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Expand chart
Data: FactSet; Chart: Axios Visuals

It's one of the biggest and fastest stock market rallies in living memory. In the 12 trading sessions since its low point on March 23, the S&P 500 has rallied by 25%, with its component companies increasing in value by more than $4.4 trillion.

The state of play: The tech-heavy Nasdaq index is now higher than it was a mere 6 months ago: If you bought it at the beginning of October, you'd be sitting on a profit right now.

The intrigue: Any move of this magnitude naturally elicits the question "why?" I spoke to NYU professor (and my ex-boss) Nouriel Roubini to answer that question and came away with 6 main reasons for the rebound:

  1. Technical. At the market peak, a lot of investors had leveraged long positions. They faced huge margin calls as the market fell, which forced them to dump even their safest assets at discounted fire-sale prices. When the forced sales ended, fears of a major financial crisis receded, and prices bounced back up.
  2. Epidemiological. The rate of hospitalizations and deaths is no longer growing exponentially, and in many parts of Europe and in the U.S. seems to have plateaued or even started falling. New York's status in particular, while terrible, is not as bad as forecasted.
  3. Fiscal. Trillions of dollars of government money are flooding global economies, and investors expect some significant part of that money to find its way into the markets, or at least help to support corporate revenues.
  4. Monetary. The Fed is pumping unprecedented amounts of liquidity into the bond markets, depressing yields and causing a search for higher returns in the stock market.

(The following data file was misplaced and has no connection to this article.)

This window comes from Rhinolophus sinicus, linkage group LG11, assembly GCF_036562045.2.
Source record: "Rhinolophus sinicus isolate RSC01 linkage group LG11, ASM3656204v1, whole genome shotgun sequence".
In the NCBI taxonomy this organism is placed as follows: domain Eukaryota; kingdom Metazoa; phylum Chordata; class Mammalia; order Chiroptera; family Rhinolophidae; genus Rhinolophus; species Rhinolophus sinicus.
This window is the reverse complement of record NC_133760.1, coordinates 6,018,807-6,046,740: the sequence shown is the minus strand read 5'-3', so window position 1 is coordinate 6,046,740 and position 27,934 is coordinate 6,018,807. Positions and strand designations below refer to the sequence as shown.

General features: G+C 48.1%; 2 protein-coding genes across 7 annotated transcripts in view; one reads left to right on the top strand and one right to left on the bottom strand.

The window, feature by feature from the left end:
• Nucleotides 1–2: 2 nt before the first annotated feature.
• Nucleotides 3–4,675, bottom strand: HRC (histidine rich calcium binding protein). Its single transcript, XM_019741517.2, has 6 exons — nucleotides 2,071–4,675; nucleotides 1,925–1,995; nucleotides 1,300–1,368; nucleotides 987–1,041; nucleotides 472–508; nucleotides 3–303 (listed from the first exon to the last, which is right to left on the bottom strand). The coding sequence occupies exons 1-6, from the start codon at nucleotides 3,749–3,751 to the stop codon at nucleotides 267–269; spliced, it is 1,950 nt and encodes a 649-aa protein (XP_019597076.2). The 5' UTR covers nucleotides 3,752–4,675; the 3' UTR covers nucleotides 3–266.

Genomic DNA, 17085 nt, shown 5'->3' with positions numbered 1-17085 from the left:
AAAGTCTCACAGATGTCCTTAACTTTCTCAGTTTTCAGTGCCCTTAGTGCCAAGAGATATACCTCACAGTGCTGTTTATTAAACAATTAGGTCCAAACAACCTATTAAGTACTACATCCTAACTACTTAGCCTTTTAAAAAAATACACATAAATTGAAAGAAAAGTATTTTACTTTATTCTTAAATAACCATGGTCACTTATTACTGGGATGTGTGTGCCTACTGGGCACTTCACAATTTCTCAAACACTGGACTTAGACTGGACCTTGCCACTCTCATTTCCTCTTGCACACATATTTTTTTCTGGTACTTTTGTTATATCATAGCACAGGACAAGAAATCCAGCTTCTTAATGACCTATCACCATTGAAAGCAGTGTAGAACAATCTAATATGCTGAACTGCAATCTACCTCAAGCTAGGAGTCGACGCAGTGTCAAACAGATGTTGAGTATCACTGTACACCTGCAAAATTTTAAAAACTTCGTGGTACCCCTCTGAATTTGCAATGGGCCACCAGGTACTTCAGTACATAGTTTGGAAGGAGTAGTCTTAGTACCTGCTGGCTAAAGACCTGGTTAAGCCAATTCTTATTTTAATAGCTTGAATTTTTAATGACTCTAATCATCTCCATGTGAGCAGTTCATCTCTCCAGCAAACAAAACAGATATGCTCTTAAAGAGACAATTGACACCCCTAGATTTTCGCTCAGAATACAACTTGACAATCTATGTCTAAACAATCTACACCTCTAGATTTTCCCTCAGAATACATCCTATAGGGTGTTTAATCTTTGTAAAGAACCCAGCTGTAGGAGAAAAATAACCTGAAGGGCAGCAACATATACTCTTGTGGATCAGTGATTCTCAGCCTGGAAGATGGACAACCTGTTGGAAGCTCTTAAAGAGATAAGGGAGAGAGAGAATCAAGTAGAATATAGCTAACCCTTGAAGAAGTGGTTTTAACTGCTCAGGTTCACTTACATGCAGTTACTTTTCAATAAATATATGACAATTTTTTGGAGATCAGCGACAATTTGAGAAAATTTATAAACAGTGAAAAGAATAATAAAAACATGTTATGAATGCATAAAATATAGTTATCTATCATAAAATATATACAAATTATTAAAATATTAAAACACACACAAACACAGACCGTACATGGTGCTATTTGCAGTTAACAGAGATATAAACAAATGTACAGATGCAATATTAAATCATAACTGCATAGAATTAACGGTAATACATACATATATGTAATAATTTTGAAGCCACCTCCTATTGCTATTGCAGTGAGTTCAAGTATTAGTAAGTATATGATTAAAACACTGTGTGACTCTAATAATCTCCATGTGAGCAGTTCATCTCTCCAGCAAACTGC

5. Tactical. Stock market indices are capitalization-weighted, with the biggest companies having the greatest weight. Those firms are also generally the companies with the strongest balance sheets — the ones best placed to weather this storm. If the crisis wipes out their competitors, very large companies could be some of the biggest winners from the crisis.
  6. Fundamental. Some investors are betting on a V-shaped recovery, with corporate earnings quickly rebounding to their pre-crisis levels.

Why it matters: The rise in stock prices does not mean that we've even reached the end of the beginning of the crisis. But if the market does shed these gains and start hitting new lows, there's a good chance it will do so slowly, rather than dramatically.

Go deeper

Kaine, Collins' censure resolution seeks to bar Trump from holding office again

Sen. Tim Kaine (center) and Sen. Susan Collins (right). Photo: Andrew Harnik/Pool via Getty Images

Sens. Tim Kaine (D-Va.) and Susan Collins (R-Maine) are forging ahead with a draft proposal to censure former President Trump, and are considering introducing the resolution on the Senate floor next week.

Why it matters: Senators are looking for a way to condemn Trump on the record as it becomes increasingly unlikely Democrats will obtain the 17 Republican votes needed to gain a conviction, Axios Alayna Treene writes. "I think it’s important for the Senate's leadership to understand that there are alternatives," Kaine told CNN on Wednesday.

Stark reminder for America's corporate leaders

Rosalind "Roz" Brewer is about to become only the second Black woman to permanently lead a Fortune 500 company. She starts as Walgreens CEO on March 15.

Why it matters: It's a stark reminder of how far corporate America's top decision-makers have to go during an unprecedented push by politicians, employees and even a stock exchange to diversify their top ranks.

Ina Fried, author of Login
Updated 3 hours ago - Technology

Apple's quarterly sales top $100 billion for first time

Credit: Apple

Spurred by strong sales of the latest iPhones, Apple reported it took in a record $111 billion in revenue for the three months ended Dec. 31, as the company crushed expectations.

Why it matters: The move showed even a pandemic didn't dull demand for Apple's latest smartphones.